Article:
A First Timer's Take On Washington DC

What We Did + What We Would Do Differently

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Our First Trip To Washington DC

Given the choice of a mountain trail or a city street I’ll always choose the mountain trail. I’m more at home there. I understand the risks and I have a better appreciation for the beauty around me when I’m in the wilderness. However, the cities still have a lot to offer. While the trails a filled with warm fuzzies brought on by the wonders of Mother Nature, big cities provide some insight on the human race with heavy doses of culture, historical stories and man-made wonders.

This is exactly what we were in search of when Robb and I headed for Washington DC in April 2018. We planned our trip for the weekend *after* the famed Cherry Blossom Festival. That bit was accidental, but it turned out in our favor. We still got a few cherry blossoms but missed the chaos of the flower seeking crowds.

Heading To The East Coast...

We arrived on the East Coast in the wee hours of Friday morning with a flight into Dulles Intl Airport and crashed our tired heads into a fluffy airport hotel pillow. We drug ourselves out of bed the next morning to catch an Uber into the heart of Washington DC. Our plan was to roam the National Mall, wander the museums that struck our interest and indulge in delicious food. That is exactly what we did.

This was our first trip to Washington DC and we were not sure what to do. It was a bit overwhelming, honestly. It’s a city full of history — at monuments, in museums, around buildings. How do you pick what is worthy of your time and energy? Where do you eat — what’s worth the wait and what’s just overrated?

We weren’t sure what we were getting ourselves into. We had a few things on our list of things to do, but beyond that we were winging it. Here’s what we learned about Washington DC on our very first trip to the US Capitol…

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Getting Around DC

  • Uber/Lyft is easy. Almost too easy, we definitely used it on Friday night because we were too lazy to figure out how to use the Metro. In our defense we did use the Metro the next morning!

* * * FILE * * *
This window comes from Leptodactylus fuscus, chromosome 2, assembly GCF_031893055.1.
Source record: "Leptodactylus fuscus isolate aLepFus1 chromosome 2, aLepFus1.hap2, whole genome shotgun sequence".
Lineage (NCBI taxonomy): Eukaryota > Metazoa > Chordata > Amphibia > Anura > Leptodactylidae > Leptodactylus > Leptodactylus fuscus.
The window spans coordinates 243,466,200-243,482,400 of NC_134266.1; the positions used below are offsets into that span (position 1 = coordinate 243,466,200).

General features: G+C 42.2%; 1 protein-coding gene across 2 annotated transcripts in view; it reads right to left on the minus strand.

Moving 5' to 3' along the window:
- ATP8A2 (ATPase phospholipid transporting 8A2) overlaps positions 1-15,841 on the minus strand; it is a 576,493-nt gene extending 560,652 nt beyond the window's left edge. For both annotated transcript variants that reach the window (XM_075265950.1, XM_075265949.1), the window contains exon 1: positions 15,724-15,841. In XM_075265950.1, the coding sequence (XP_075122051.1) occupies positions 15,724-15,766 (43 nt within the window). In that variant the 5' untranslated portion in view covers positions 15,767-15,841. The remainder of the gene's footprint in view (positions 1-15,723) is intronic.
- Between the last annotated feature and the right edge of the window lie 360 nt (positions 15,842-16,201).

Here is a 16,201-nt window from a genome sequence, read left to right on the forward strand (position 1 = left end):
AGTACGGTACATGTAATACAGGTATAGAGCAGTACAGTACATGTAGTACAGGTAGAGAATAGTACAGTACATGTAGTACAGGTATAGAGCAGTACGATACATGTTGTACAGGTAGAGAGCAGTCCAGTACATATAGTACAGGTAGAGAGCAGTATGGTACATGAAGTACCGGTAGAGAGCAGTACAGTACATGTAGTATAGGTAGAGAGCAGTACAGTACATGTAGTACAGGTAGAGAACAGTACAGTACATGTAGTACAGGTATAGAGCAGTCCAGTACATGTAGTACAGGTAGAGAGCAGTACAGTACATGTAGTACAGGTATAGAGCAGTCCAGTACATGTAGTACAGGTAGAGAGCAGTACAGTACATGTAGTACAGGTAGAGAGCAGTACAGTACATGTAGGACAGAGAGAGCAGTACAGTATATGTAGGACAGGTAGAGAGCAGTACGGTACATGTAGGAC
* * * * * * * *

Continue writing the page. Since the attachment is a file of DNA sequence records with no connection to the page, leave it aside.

• Parking anywhere near the National Mall is a disaster [+ expensive!]. Just watching the chaos from our Uber convinced us *not* renting a car was the right choice!
  • The Metro is easy, albeit not always on time. Once we figured out you do need to get a metro card to load and reload with cash [like a gift card of sorts] we were set to go. There were issues with the tracks or something, so we were roughly 30 minutes behind schedule. Not a big deal, being on vacation and all.
  • Wear comfy shoes! You’ll be walking a lot! I was breaking in a pair of new ‘cute’ boots — thankfully they bode well with miles upon miles [we averaged 9-12 miles a day] of walking!

The National Mall

  • There is security at the entrance of nearly every building. Be prepared to have your bag searched. We had our overstuffed day packs and no one actually made us empty them [yea, the security seemed more for show], but be ready to offer them up.
  • All Smithsonian Museums are free and all National Monuments are free. There are more museums and exhibits to see, but if you’re looking to save money, stick to the free options. Of course you can pay for special exhibits or access — but we didn’t have time for that [plus, the Washington Monument was closed].

  • Many of the Smithsonian Museums are focused on art — historical and cultural art, but art. I don’t understand art at all, so we skipped over a lot of those museums with the exception of the Smithsonian Castle which houses samples of art from each nearby museum.

  • The Holocaust Museum is located just off the National Mall and the main area is free. You’ll need to get tickets for the special exhibits. These tickets are first come, first serve and 11am is not early enough to get one. That said, the free exhibits were interesting as well [ie: Daniel’s Story].

  • The Air and Space Museum is awesome — that’s coming from space nerd Robb as well as myself. It was interesting and easy to navigate with a ton of plane, space and war history.